# Calculate speed using javascript

In the code below, I am trying to calculate the download speed of an image, but the speed comes out as infinity. What am I doing wrong?

``````var imageAddr = "/images/image.jpg" + "?n=" + Math.random();
var startTime, endTime;
endTime = (new Date()).getTime();
showResults();
}
startTime = (new Date()).getTime();

function showResults() {
var duration = Math.round((endTime - startTime) / 1000);
var speedBps = Math.round(bitsLoaded / duration);
var speedKbps = (speedBps / 1024).toFixed(2);
var speedMbps = (speedKbps / 1024).toFixed(2);
speedBps + " bps\n"   +
speedKbps + " kbps\n" +
speedMbps + " Mbps\n" );
}
``````
• This is pure JavaScript, removed the non relevant tags. – Shadow Wizard is Ear For You Jan 3 '11 at 14:31
• You can also use the speed test api: speedof.me/api.html – advncd Jan 17 '14 at 22:59
• For those that have successfully used this Javascript code, did you initially encounter no calls going to "download.onload"? This is exactly what I am experiencing and I am still trying to find out why. – user420479 Jul 20 '15 at 14:45

Just think about it: `endTime` and `startTime` are in `[ms]`, so their difference is also in ms.

``````Math.round((endTime - startTime) / 1000);
-> Math.round(300 / 1000);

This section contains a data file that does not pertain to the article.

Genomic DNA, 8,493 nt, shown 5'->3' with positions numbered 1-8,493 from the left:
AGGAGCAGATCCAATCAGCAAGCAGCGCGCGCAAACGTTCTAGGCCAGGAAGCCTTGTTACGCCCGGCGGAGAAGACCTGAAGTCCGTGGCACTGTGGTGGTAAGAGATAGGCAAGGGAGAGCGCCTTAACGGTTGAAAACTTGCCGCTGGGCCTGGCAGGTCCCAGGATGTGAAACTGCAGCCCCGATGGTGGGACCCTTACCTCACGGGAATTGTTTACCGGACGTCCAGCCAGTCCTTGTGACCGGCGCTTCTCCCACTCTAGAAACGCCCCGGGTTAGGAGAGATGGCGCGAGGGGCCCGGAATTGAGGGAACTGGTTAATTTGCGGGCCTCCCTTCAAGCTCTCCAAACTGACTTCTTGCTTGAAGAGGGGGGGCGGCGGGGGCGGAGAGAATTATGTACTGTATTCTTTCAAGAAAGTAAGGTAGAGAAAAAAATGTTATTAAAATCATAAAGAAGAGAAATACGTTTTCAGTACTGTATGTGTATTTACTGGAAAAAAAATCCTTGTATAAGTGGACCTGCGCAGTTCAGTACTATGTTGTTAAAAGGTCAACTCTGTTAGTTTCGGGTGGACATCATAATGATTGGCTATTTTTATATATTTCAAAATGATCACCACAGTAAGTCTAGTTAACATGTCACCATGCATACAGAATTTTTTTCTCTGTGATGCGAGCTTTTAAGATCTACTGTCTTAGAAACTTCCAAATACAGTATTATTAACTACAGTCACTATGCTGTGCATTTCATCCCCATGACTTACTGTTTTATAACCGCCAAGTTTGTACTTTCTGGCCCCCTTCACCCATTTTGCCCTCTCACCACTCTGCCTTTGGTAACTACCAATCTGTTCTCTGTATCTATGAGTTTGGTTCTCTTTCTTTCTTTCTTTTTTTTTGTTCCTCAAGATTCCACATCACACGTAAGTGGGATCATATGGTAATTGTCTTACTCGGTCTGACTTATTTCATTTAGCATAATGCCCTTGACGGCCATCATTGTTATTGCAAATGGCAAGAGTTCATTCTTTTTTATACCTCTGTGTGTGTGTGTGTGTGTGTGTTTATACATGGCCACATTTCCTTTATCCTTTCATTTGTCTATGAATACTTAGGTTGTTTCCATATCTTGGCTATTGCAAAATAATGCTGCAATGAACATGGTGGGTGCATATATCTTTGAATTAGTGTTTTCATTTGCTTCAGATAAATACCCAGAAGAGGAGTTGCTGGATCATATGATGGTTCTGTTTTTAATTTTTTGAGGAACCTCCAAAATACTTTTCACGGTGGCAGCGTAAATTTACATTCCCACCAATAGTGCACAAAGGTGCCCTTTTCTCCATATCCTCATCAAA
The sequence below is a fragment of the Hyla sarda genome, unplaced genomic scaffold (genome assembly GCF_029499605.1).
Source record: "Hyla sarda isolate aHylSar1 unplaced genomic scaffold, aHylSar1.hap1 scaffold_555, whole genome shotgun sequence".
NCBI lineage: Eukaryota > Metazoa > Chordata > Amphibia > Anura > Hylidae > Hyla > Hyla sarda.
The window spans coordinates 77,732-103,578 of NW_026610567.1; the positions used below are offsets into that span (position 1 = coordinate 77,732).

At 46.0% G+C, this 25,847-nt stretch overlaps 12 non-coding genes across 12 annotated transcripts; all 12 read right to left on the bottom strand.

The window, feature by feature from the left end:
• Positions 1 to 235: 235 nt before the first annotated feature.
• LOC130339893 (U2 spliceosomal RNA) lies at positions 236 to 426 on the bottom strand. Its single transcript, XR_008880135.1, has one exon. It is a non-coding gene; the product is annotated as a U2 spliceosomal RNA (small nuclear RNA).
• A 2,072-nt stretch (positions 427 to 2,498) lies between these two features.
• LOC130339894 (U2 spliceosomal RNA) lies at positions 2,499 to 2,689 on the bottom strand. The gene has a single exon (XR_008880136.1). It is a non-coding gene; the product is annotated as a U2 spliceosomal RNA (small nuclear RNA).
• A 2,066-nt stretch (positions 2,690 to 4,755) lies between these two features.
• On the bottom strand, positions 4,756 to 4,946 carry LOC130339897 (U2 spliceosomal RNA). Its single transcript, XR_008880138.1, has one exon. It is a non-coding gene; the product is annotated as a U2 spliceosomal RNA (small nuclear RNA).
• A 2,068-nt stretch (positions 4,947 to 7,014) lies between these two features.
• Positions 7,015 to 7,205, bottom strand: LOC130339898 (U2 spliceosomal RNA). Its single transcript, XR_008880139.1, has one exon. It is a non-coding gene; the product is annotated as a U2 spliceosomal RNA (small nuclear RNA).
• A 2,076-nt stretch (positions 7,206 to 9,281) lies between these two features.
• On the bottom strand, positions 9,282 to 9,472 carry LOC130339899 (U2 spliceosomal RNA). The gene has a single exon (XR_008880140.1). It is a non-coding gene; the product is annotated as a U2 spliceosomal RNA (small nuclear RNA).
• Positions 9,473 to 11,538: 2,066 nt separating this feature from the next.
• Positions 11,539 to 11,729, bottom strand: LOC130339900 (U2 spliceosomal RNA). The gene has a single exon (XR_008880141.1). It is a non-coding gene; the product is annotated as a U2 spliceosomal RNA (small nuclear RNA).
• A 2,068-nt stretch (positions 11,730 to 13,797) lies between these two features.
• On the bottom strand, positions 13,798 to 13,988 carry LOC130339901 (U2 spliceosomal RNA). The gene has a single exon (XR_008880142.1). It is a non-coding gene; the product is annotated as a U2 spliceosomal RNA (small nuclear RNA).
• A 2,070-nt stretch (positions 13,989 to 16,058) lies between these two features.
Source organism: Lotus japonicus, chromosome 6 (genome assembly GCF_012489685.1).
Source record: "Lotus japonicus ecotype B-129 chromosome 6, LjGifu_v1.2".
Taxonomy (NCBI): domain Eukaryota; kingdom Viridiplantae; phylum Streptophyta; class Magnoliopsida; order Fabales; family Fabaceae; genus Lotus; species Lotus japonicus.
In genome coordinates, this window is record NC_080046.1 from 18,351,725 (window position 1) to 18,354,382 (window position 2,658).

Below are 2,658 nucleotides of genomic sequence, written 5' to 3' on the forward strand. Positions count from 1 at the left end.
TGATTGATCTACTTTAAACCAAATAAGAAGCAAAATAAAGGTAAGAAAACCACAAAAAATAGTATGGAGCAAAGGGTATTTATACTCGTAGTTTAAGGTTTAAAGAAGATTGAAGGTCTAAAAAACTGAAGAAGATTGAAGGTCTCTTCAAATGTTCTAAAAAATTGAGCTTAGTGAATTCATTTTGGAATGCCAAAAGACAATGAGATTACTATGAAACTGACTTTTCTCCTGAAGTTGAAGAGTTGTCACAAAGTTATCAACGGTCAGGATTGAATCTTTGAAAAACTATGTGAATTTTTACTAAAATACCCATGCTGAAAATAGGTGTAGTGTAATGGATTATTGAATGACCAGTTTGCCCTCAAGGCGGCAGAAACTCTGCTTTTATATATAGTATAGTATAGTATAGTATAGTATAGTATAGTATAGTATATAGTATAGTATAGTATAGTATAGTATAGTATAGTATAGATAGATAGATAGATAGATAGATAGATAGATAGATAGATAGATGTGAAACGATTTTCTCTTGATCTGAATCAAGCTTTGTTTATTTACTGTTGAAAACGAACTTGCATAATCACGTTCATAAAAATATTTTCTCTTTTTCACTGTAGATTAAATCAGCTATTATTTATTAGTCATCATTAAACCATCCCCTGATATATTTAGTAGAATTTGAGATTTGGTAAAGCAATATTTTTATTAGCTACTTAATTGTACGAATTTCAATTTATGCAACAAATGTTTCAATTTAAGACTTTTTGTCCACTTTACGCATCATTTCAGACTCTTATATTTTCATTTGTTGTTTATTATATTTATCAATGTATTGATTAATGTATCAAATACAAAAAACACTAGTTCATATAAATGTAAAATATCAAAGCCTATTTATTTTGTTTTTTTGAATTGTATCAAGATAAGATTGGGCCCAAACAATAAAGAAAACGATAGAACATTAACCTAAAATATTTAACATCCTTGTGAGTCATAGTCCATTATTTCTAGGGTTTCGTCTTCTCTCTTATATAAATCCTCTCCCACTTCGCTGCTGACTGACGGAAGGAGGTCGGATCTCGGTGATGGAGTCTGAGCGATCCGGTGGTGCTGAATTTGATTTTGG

-> Math.round(0.3);
-> 0
``````

Leave `Math.round` out of the snippet.

And then as the others stated `duration = 0` will lead to

``````speedBps = bitsLoaded / duration
-> speedBps = bitsLoaded / 0
-> speedBps = Infinity
``````

But, please note that you can't get accurate results like this. There is latency, connection time, time to first byte, etc which cannot be measured by your example, and for an image < 1 MB they will lead to very inaccurate results.

• I had tested this method and several similar techniques with very little luck in getting meaningful results from the numbers. In my testing small medium and large files yielded wildly different rates of download. One would expect the similar rates - so I think rates is not an accurate measurement on which to reach a conclusion about speed..... – alQemist Sep 26 '14 at 21:07

`duration` is probably coming out 0, and a positive number divided by zero yields the special value of positive infinity in JavaScript.

• Thats what i guessed ,but final values speedBps , speedKbps, speedMbps all are are infinity and these are not divided by duration – Rajeev Jan 3 '11 at 9:40
• `speedBps` is computed like this: `var speedBps = Math.round(bitsLoaded / duration);`. If `duration` is 0, then `speedBps` will be infinity. And since the other two speed variables are calculated from `speedBps`, they will also be infinity. – cdhowie Jan 3 '11 at 10:11

Just don't round the duration.

`````` var duration = (endTime - startTime) / 1000;
``````
• I got the download speed as 13793103 bps,13469.83 kbps13.15 Mbps.This is incorrect as my internet connection is limited to 3Mbps.This should be 1.3 Mbps – Rajeev Jan 3 '11 at 10:35
• First, you have to make sure that the image isn't sent gzipped, because that would make it a bit faster (not much, but inaccurate). Then, you need to make sure that you are having the right `downloadSize` number. Finally, make sure that the image file is not on `localhost`. – Thai Jan 3 '11 at 11:11